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Charles Colbert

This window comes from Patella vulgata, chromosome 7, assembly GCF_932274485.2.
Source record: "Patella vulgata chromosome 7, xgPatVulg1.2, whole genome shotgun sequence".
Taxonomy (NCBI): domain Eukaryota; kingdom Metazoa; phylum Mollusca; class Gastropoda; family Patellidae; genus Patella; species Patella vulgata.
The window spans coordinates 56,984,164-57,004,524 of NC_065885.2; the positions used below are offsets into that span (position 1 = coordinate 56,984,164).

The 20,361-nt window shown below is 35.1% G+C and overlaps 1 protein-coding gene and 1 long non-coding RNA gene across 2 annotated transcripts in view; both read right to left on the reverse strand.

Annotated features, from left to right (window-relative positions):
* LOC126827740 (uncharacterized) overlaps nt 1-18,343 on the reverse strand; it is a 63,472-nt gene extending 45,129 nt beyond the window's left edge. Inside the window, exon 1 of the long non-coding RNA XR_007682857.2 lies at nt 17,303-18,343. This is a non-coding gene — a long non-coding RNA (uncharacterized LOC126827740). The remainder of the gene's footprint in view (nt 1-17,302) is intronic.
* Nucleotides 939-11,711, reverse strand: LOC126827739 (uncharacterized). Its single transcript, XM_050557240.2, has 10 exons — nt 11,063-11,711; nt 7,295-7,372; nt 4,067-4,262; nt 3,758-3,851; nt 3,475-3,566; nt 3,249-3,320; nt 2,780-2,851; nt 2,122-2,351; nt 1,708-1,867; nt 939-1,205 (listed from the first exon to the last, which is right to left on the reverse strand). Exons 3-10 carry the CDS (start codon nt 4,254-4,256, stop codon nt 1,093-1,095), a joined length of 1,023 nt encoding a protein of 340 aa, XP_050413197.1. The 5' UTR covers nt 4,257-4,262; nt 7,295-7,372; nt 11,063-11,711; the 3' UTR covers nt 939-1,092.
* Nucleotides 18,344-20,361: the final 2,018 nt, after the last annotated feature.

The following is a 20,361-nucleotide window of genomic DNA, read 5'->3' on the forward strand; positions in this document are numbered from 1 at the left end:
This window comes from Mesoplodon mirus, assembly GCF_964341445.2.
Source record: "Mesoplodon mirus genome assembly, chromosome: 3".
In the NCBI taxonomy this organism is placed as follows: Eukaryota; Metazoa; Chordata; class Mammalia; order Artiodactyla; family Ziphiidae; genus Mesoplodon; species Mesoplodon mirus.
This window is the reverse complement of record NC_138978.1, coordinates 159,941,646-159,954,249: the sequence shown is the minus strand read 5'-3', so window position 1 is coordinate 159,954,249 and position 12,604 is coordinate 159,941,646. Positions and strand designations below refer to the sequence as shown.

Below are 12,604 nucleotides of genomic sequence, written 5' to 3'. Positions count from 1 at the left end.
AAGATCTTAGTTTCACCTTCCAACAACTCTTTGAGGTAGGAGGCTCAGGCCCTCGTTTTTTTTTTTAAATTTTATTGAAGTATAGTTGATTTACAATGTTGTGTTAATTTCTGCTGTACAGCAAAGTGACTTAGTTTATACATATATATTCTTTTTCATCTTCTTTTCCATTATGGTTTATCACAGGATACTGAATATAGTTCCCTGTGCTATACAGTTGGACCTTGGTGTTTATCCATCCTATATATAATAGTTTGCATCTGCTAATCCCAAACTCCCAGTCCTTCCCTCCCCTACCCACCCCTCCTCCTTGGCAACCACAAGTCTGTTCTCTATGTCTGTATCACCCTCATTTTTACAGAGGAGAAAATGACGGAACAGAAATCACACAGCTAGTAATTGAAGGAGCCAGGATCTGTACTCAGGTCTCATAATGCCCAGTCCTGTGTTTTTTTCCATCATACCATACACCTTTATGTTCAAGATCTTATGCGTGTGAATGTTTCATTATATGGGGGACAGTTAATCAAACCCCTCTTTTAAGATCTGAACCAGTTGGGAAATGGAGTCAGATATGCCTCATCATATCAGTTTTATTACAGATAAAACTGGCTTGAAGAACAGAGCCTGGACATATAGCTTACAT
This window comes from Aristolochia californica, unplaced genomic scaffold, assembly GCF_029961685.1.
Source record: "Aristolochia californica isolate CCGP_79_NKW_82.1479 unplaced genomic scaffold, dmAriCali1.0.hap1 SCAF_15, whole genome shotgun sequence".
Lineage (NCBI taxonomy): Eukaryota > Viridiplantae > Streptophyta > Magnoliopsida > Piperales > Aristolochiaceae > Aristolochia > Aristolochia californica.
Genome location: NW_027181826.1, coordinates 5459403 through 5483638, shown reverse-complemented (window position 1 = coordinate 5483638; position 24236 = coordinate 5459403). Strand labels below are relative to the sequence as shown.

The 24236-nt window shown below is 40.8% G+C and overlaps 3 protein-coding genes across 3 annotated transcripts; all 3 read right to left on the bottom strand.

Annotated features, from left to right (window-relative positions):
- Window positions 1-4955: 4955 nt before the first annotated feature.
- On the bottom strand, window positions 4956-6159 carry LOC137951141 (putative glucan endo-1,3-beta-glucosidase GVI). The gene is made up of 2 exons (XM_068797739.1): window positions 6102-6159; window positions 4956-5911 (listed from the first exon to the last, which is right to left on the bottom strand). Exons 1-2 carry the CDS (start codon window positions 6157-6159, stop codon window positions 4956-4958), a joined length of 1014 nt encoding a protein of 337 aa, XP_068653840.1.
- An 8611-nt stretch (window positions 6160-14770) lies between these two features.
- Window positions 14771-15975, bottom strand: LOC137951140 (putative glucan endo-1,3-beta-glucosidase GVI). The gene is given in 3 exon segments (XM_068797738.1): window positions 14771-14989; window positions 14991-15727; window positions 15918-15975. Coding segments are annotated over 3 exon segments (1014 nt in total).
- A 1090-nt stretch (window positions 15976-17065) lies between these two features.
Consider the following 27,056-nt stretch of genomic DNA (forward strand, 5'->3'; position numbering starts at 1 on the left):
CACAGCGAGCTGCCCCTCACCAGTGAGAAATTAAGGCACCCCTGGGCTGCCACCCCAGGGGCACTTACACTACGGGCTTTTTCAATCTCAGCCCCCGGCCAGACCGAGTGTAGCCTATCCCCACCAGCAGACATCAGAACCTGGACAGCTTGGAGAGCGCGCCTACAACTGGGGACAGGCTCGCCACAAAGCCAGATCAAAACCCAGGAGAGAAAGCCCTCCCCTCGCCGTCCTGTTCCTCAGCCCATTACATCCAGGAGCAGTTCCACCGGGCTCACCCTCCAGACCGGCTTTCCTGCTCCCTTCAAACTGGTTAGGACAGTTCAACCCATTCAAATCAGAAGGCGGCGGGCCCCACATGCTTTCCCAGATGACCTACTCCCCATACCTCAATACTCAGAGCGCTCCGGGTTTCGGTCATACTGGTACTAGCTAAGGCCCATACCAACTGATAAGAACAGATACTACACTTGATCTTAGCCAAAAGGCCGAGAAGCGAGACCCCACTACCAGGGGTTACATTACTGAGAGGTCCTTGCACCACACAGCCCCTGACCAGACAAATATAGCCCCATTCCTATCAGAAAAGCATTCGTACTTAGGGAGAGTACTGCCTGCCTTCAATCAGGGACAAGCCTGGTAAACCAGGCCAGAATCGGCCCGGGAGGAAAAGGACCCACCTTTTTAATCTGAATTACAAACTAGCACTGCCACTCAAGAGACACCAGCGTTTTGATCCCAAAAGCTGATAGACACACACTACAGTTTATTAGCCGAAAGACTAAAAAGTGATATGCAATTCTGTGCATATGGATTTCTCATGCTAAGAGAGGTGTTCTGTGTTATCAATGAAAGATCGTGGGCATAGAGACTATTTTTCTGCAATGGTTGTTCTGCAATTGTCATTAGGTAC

Charles Colbert received his Ph.D. in Art History from Harvard University and has taught at Middlebury College, Boston College, and Brandeis University. He presently teaches at Portland State University (Portland, OR). In addition to many articles on American art of the nineteenth century, he has published two books: A Measure of Perfection: Phrenology and the Fine Arts in America (University of North Carolina Press, 1997) and Haunted Visions: Spiritualism and American Art (University of Pennsylvania Press, 2011).  Colbert’s focus on phrenology and Spiritualism involves beliefs that were widely popular in the Victorian age but have been largely neglected by modern scholarship. Both systems maintained that the spiritual world interpenetrated the material and that individuals familiar with the discipline could recognize this relationship. This sort of transcendentalism diverged considerably from that espoused by the Concord philosophers, but it attracted artists because its claim to identify the workings of spirit in the physical environment enabled them to render images that engaged the deepest aspirations of contemporaries. Art assisted in the search for natural laws that extended from this world to the next. By studying these developments, we understand more comprehensively how deeply issues of faith informed the era’s visual culture.

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